Hollywood was in trouble. After two years of economic woes, the Depression was finally catching up to America’s 8th biggest industry, the movies. Studios had overextended their finances with purchases of large theater chains and huge star salaries. And now RKO was barely keeping afloat. Paramount was going into receivership. Warners hemorrhaged money. Outside of MGM, every studio was nervous and anxious; while the papers promised prosperity, the box office just kept shrinking. With unemployment ticking up to 25%, millions out of work and broke, what could get people back to the movies?
The Studio Relations Committee (SRC), the gaggle of men who desperately tried to help movies self-censor in the early 1930s, had a pretty good idea who these studios had in mind, and warned them. Again and again. Do not, whatever you do, do NOT bring her to Hollywood.
But the studios couldn’t resist her allure; who could? Mae West had the most notorious name in America. From her early days in vaudeville until becoming a sensation on Broadway, she was a self-made woman who created her own path. She wrote her first play, Sex, which opened on Broadway in 1926 and ran 375 performances before being raided by police. West was charge with immorality and sentenced to ten days in jail; she was let out after 8 for ‘good behavior’.
West’s next forays writing for the stage would be equally controversial, as The Drag delved into the world of homosexuals and ended with a huge Drag Ball, but it never made it to Broadway. A tweaked version called Pleasure Man, which changed the lead from homosexual to heterosexual, debuted on Broadway in October 1928 only to see its entire cast and crew arrested after its first and only performance. The charges would eventually be dismissed, but these controversies only further served to make Mae West a provocateur-non-grata to many moralists in the country.
Her fourth play, Diamond Lil, also staged in 1928, would be the work that defined her persona for decades to come. Set in the 1890s, West used the ‘historical’ setting to push the audience and her character further and in directions then-modern audiences were more comfortable with. It would be her biggest stage hit; the SRC put the play’s script in its ‘banned’ pile, threatening the most dire of consequences for any studio who picked it up.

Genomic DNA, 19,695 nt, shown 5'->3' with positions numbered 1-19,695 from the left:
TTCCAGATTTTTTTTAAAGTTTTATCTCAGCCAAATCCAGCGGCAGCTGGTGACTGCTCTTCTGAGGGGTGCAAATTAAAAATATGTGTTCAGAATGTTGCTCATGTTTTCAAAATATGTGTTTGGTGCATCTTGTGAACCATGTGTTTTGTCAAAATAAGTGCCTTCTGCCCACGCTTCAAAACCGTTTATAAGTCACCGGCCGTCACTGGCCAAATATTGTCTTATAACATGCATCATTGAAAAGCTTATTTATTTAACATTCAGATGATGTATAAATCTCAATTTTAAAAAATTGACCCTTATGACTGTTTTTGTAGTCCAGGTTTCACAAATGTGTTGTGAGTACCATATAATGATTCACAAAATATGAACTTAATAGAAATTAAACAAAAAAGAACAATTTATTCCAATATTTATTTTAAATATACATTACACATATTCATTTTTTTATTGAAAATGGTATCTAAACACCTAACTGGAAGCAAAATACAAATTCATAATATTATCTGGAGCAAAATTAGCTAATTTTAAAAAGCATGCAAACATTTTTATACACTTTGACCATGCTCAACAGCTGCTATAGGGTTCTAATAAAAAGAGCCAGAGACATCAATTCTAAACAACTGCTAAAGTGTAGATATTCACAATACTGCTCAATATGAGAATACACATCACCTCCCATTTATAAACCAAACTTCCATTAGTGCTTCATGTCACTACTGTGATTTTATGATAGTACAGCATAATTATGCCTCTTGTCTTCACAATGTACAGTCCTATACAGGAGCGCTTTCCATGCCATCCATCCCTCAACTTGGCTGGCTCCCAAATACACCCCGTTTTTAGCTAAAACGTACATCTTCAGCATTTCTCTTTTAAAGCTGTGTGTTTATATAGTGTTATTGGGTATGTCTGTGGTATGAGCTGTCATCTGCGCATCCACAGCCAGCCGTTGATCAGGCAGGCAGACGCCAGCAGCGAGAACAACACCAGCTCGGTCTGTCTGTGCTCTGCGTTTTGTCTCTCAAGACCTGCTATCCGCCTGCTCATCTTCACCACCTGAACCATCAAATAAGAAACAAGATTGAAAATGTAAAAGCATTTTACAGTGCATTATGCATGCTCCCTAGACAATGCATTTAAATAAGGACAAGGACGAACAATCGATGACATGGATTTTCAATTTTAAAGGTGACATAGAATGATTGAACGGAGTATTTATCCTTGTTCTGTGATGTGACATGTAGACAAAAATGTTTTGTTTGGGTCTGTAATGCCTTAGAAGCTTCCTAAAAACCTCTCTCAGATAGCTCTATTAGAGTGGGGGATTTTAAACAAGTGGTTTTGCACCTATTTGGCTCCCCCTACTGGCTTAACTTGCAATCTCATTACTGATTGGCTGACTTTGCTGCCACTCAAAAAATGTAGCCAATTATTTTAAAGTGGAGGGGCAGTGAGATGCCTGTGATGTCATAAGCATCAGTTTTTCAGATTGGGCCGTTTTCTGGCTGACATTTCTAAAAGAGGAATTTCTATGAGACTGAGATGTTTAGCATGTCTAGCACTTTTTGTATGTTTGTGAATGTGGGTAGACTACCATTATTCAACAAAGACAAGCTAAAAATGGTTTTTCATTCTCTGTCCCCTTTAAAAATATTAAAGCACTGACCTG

But things changed from 1928 to 1932, and, of all the studios, Paramount had become the most desperate. Its theater chain an albatross around its neck and its beautiful, elaborate films from the likes of Ernest Lubitsch and Josef von Sternberg setting standards of class and elegance in talking pictures– and losing money hand over fist.
In the summer of 1932, George Raft, an old friend of West’s, was starring in the studio’s gangster comedy Night After Night and wanted West in the supporting role. Walking into the picture with a smile and a swagger, the 40-year-old West stole the movie from him, her silly side character drowning out all of the seriousness of the film. Exhibitors and audiences noticed. The SRC quaked.
Paramount began to make Diamond Lil and a desperate SRC immediately went into panic mode. They demanded the film’s title to be changed to at least dissociate it from the stage play and stymie some of the inevitable protests, and She Done Him Wrong was born. In an era of restrained women stars and high drama, West’s personality on the screen was a sensation. She Done Him Wrong made $2 million in less than two months, saving Paramount from bankruptcy and, incredibly, earning a Best Picture nomination from the Academy Awards.
Her follow-up film, which she would also write the screenplay for, was I’m No Angel. Functioning as a mission statement for the actress, advocating for the freedom of sex and want all wrapped in scandalous one-liners and exaggerate hip movements, the film was an even bigger smash than her first starring role.
Unfortunately, by the time her fourth film, the curtain was closing on the pre-Code era. The emergence of the Production Code Administration (PCA) in 1934 would time with her next project, It Ain’t No Sin, and the PCA was quick to flex its new power by changing its title to the uninspired Belle of the Nineties. The movie was eagerly chopped to pieces and a complete mess by the time it was done.
West would make 8 more films over the next three-and-a-half decades, most of them middling comedies that had to rely on the audience’s nostalgia for her bawdier, uncensored works. The full enforcement of the Production Code in 1934 took Mae West’s legs out from under her– though probably not in the way she would have preferred– and hijacked a wildly successful career of a woman who flaunted her desire and sex in a way Americans had never seen before, and rarely have seen since.
An extended cameo in 1970’s Myra Breckenridge that would help fuel her revival and appreciation for a new generation, and, thankfully, her pre-Code masterpieces survive to be appreciated anew.
Mae West’s Pre-Code Filmography
Mae West Sites and Links
- The Self-Created Immortality of Mae West by Farran Smith Nehme for The Criterion’s Current newsletter.
- If can get a hold of it, I highly recommend watching Mae West: Dirty Blonde (2020) from the American Masters series. Here’s where’s it’s available to stream; you may also want to check your local PBS station’s site.
- Here is a full timeline of her life from PBS.
- Her Wikiquote page. (For when you need the perfect line for your email signature.)
Mae West Videos
A documentary on her life called Mae West: And The Men Who Knew Her: